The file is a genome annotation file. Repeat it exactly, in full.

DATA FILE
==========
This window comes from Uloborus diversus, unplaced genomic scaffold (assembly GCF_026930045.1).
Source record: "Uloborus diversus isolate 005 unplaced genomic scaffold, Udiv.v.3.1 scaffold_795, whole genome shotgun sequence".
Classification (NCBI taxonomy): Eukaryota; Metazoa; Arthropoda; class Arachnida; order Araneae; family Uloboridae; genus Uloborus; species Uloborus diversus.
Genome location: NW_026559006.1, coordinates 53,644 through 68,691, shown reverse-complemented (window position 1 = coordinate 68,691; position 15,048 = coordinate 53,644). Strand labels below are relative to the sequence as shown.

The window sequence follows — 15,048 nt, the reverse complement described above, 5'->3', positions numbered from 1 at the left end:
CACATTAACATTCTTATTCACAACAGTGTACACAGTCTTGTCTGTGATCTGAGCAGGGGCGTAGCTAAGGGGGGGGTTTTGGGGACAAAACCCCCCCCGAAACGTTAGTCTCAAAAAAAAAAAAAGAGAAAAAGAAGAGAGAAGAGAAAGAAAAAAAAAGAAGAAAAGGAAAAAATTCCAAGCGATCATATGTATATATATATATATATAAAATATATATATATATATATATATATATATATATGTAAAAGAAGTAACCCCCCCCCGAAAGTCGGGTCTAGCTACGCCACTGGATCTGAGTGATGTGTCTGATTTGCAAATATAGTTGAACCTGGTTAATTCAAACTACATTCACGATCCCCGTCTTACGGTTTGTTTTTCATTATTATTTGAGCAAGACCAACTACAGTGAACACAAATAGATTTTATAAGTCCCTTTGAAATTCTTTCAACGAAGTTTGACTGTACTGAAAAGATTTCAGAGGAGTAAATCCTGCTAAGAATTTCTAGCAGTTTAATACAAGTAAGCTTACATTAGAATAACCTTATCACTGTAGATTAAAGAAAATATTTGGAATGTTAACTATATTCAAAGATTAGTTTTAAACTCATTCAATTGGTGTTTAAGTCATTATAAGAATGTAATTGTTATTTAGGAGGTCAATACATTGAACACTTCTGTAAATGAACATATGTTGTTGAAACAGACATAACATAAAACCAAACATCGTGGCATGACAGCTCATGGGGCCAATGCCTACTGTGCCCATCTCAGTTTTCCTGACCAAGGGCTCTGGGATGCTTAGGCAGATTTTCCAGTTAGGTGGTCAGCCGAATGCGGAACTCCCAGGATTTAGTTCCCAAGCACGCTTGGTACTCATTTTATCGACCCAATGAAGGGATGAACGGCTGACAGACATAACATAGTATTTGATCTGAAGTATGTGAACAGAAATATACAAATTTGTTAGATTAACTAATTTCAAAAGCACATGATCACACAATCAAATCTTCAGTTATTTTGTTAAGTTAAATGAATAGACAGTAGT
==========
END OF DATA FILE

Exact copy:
This window comes from Uloborus diversus, unplaced genomic scaffold (assembly GCF_026930045.1).
Source record: "Uloborus diversus isolate 005 unplaced genomic scaffold, Udiv.v.3.1 scaffold_795, whole genome shotgun sequence".
Classification (NCBI taxonomy): Eukaryota; Metazoa; Arthropoda; class Arachnida; order Araneae; family Uloboridae; genus Uloborus; species Uloborus diversus.
Genome location: NW_026559006.1, coordinates 53,644 through 68,691, shown reverse-complemented (window position 1 = coordinate 68,691; position 15,048 = coordinate 53,644). Strand labels below are relative to the sequence as shown.

The window sequence follows — 15,048 nt, the reverse complement described above, 5'->3', positions numbered from 1 at the left end:
CACATTAACATTCTTATTCACAACAGTGTACACAGTCTTGTCTGTGATCTGAGCAGGGGCGTAGCTAAGGGGGGGGTTTTGGGGACAAAACCCCCCCCGAAACGTTAGTCTCAAAAAAAAAAAAAGAGAAAAAGAAGAGAGAAGAGAAAGAAAAAAAAAGAAGAAAAGGAAAAAATTCCAAGCGATCATATGTATATATATATATATATAAAATATATATATATATATATATATATATATATATGTAAAAGAAGTAACCCCCCCCCGAAAGTCGGGTCTAGCTACGCCACTGGATCTGAGTGATGTGTCTGATTTGCAAATATAGTTGAACCTGGTTAATTCAAACTACATTCACGATCCCCGTCTTACGGTTTGTTTTTCATTATTATTTGAGCAAGACCAACTACAGTGAACACAAATAGATTTTATAAGTCCCTTTGAAATTCTTTCAACGAAGTTTGACTGTACTGAAAAGATTTCAGAGGAGTAAATCCTGCTAAGAATTTCTAGCAGTTTAATACAAGTAAGCTTACATTAGAATAACCTTATCACTGTAGATTAAAGAAAATATTTGGAATGTTAACTATATTCAAAGATTAGTTTTAAACTCATTCAATTGGTGTTTAAGTCATTATAAGAATGTAATTGTTATTTAGGAGGTCAATACATTGAACACTTCTGTAAATGAACATATGTTGTTGAAACAGACATAACATAAAACCAAACATCGTGGCATGACAGCTCATGGGGCCAATGCCTACTGTGCCCATCTCAGTTTTCCTGACCAAGGGCTCTGGGATGCTTAGGCAGATTTTCCAGTTAGGTGGTCAGCCGAATGCGGAACTCCCAGGATTTAGTTCCCAAGCACGCTTGGTACTCATTTTATCGACCCAATGAAGGGATGAACGGCTGACAGACATAACATAGTATTTGATCTGAAGTATGTGAACAGAAATATACAAATTTGTTAGATTAACTAATTTCAAAAGCACATGATCACACAATCAAATCTTCAGTTATTTTGTTAAGTTAAATGAATAGACAGTAGT